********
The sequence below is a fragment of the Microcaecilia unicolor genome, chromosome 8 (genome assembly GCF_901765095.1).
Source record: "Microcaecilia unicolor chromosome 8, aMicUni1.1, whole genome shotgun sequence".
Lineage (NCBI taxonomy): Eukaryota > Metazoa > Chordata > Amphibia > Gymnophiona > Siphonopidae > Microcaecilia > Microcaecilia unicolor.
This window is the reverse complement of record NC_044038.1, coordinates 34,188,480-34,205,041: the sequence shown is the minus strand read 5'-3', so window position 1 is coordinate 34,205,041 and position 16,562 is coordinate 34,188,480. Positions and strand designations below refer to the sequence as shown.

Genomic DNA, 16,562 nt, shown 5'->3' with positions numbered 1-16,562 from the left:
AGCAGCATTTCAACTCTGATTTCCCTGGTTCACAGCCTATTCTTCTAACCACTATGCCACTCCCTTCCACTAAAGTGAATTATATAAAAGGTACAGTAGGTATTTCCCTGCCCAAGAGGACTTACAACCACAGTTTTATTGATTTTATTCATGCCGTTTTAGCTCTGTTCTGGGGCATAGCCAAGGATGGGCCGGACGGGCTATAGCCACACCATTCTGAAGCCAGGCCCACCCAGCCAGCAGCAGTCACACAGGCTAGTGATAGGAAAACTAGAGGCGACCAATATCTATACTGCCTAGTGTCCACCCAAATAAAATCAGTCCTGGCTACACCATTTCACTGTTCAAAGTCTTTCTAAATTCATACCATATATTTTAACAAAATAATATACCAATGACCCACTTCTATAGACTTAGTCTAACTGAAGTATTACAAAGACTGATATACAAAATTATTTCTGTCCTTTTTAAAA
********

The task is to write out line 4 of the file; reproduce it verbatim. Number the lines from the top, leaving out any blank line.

This window is the reverse complement of record NC_044038.1, coordinates 34,188,480-34,205,041: the sequence shown is the minus strand read 5'-3', so window position 1 is coordinate 34,205,041 and position 16,562 is coordinate 34,188,480. Positions and strand designations below refer to the sequence as shown.